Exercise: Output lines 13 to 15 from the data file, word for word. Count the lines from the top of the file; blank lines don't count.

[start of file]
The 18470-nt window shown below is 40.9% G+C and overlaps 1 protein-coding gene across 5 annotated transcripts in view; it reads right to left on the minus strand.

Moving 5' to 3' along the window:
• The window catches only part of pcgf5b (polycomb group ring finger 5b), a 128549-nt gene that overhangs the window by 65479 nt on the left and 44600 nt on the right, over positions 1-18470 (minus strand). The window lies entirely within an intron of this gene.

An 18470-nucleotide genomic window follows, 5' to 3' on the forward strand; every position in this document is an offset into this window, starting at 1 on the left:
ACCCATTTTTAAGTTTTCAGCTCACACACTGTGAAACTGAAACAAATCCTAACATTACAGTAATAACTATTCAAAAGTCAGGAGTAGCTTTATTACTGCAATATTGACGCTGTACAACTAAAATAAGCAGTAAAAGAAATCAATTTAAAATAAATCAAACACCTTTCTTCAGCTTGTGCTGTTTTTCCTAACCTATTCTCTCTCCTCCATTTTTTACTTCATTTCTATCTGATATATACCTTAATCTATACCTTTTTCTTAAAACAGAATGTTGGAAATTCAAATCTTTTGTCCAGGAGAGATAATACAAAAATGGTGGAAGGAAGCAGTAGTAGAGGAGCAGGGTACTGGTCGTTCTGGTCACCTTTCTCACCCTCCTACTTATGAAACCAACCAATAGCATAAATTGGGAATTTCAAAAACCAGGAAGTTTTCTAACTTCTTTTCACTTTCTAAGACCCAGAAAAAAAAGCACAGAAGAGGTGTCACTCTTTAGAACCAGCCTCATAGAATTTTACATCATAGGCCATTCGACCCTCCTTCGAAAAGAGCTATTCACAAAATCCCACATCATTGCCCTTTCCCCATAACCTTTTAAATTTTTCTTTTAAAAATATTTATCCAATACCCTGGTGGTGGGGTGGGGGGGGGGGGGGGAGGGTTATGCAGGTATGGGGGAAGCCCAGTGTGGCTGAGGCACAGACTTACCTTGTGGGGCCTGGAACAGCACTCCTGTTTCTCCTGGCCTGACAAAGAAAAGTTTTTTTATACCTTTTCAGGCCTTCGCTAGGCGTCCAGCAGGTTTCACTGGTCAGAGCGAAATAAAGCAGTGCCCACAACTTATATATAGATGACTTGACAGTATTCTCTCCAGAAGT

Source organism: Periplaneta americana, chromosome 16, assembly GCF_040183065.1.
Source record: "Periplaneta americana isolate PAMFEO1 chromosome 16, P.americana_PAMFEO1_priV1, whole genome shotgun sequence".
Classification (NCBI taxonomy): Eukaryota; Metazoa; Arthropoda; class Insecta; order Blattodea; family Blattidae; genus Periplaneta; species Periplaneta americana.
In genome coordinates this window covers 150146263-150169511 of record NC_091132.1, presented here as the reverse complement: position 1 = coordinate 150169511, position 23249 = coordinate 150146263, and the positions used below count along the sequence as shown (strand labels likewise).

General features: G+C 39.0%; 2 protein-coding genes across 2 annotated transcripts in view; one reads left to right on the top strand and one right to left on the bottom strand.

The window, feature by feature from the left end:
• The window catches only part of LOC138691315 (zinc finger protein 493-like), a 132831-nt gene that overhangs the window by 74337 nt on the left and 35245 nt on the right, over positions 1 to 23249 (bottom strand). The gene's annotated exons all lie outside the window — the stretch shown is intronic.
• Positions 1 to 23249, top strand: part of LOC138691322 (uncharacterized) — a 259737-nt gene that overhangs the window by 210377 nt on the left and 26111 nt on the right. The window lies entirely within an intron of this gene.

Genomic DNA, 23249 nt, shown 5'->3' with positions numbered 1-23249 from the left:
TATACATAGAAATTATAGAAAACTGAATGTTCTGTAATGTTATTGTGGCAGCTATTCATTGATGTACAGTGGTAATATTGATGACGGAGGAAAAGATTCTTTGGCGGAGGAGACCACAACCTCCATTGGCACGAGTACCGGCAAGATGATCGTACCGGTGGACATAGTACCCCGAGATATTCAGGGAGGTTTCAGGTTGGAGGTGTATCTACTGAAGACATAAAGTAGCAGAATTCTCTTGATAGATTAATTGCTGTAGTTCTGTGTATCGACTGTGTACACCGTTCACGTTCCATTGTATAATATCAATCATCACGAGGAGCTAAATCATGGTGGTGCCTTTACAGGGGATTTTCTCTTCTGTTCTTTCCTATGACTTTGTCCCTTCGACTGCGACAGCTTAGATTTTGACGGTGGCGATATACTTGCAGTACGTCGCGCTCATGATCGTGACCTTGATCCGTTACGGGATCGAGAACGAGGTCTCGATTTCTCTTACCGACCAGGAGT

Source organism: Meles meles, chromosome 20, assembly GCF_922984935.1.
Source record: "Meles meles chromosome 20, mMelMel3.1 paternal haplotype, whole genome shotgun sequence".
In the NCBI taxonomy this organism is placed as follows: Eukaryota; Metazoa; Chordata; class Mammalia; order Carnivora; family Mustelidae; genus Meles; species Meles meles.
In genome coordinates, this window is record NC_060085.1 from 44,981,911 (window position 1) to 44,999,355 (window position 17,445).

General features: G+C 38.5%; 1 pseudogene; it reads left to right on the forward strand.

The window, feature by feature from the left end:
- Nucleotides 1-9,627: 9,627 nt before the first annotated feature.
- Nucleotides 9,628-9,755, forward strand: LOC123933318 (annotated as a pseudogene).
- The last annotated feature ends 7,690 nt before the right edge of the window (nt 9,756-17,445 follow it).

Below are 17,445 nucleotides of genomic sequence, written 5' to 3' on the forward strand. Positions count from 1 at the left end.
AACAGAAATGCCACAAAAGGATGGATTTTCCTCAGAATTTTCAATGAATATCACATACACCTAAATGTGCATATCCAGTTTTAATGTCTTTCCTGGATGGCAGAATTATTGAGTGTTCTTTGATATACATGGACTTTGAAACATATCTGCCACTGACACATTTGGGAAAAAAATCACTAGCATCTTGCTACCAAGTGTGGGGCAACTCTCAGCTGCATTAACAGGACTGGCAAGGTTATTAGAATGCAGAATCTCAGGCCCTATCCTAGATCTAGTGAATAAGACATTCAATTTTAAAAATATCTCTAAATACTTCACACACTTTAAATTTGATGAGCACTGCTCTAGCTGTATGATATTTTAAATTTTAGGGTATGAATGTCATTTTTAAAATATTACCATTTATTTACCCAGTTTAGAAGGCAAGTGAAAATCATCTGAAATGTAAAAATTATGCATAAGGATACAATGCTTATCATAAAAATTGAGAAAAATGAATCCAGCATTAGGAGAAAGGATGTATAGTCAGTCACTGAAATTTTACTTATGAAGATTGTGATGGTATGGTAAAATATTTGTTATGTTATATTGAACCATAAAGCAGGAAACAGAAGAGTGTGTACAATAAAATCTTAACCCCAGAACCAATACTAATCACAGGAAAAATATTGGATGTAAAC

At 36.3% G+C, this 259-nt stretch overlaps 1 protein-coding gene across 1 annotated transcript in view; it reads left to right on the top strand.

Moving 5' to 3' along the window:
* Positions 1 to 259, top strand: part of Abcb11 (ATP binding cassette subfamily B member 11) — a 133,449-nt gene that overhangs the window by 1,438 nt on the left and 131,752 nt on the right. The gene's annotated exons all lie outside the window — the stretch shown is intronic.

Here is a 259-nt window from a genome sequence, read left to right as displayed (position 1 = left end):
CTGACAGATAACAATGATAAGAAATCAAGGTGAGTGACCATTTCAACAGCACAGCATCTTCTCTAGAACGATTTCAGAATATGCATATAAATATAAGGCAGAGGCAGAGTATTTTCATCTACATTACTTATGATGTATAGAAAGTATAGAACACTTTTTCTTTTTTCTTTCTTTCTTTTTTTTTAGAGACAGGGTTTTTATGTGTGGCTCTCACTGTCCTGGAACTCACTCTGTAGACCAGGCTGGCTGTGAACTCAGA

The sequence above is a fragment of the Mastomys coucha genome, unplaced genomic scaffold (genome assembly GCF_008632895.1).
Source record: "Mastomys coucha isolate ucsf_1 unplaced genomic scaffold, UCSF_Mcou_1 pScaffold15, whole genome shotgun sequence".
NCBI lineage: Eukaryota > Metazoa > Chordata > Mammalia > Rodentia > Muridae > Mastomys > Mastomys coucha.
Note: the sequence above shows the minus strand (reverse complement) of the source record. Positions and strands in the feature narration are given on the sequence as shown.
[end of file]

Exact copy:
• Positions 1 to 23249, top strand: part of LOC138691322 (uncharacterized) — a 259737-nt gene that overhangs the window by 210377 nt on the left and 26111 nt on the right. The window lies entirely within an intron of this gene.

Genomic DNA, 23249 nt, shown 5'->3' with positions numbered 1-23249 from the left:
TATACATAGAAATTATAGAAAACTGAATGTTCTGTAATGTTATTGTGGCAGCTATTCATTGATGTACAGTGGTAATATTGATGACGGAGGAAAAGATTCTTTGGCGGAGGAGACCACAACCTCCATTGGCACGAGTACCGGCAAGATGATCGTACCGGTGGACATAGTACCCCGAGATATTCAGGGAGGTTTCAGGTTGGAGGTGTATCTACTGAAGACATAAAGTAGCAGAATTCTCTTGATAGATTAATTGCTGTAGTTCTGTGTATCGACTGTGTACACCGTTCACGTTCCATTGTATAATATCAATCATCACGAGGAGCTAAATCATGGTGGTGCCTTTACAGGGGATTTTCTCTTCTGTTCTTTCCTATGACTTTGTCCCTTCGACTGCGACAGCTTAGATTTTGACGGTGGCGATATACTTGCAGTACGTCGCGCTCATGATCGTGACCTTGATCCGTTACGGGATCGAGAACGAGGTCTCGATTTCTCTTACCGACCAGGAGT